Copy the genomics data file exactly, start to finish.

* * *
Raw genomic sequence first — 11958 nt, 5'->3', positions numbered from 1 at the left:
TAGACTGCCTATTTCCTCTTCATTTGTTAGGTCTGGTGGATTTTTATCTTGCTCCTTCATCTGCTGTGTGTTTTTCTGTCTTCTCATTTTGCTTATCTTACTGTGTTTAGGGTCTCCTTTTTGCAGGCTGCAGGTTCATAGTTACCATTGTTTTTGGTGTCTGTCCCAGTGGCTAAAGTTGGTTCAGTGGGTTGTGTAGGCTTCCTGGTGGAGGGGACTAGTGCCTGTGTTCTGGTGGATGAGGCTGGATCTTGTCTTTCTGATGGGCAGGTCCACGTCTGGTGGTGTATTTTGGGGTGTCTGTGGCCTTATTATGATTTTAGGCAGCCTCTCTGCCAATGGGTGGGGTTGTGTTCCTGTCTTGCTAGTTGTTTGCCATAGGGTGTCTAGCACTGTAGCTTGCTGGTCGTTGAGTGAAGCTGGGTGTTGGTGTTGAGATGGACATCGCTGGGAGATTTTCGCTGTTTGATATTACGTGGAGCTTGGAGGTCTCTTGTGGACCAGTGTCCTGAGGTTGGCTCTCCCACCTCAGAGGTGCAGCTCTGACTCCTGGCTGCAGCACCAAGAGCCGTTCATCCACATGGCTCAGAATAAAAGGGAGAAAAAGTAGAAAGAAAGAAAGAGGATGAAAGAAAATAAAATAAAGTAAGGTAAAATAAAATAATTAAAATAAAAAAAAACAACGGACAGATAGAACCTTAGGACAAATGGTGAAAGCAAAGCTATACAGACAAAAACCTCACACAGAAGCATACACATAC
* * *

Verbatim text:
Raw genomic sequence first — 11958 nt, 5'->3', positions numbered from 1 at the left:
TAGACTGCCTATTTCCTCTTCATTTGTTAGGTCTGGTGGATTTTTATCTTGCTCCTTCATCTGCTGTGTGTTTTTCTGTCTTCTCATTTTGCTTATCTTACTGTGTTTAGGGTCTCCTTTTTGCAGGCTGCAGGTTCATAGTTACCATTGTTTTTGGTGTCTGTCCCAGTGGCTAAAGTTGGTTCAGTGGGTTGTGTAGGCTTCCTGGTGGAGGGGACTAGTGCCTGTGTTCTGGTGGATGAGGCTGGATCTTGTCTTTCTGATGGGCAGGTCCACGTCTGGTGGTGTATTTTGGGGTGTCTGTGGCCTTATTATGATTTTAGGCAGCCTCTCTGCCAATGGGTGGGGTTGTGTTCCTGTCTTGCTAGTTGTTTGCCATAGGGTGTCTAGCACTGTAGCTTGCTGGTCGTTGAGTGAAGCTGGGTGTTGGTGTTGAGATGGACATCGCTGGGAGATTTTCGCTGTTTGATATTACGTGGAGCTTGGAGGTCTCTTGTGGACCAGTGTCCTGAGGTTGGCTCTCCCACCTCAGAGGTGCAGCTCTGACTCCTGGCTGCAGCACCAAGAGCCGTTCATCCACATGGCTCAGAATAAAAGGGAGAAAAAGTAGAAAGAAAGAAAGAGGATGAAAGAAAATAAAATAAAGTAAGGTAAAATAAAATAATTAAAATAAAAAAAAACAACGGACAGATAGAACCTTAGGACAAATGGTGAAAGCAAAGCTATACAGACAAAAACCTCACACAGAAGCATACACATAC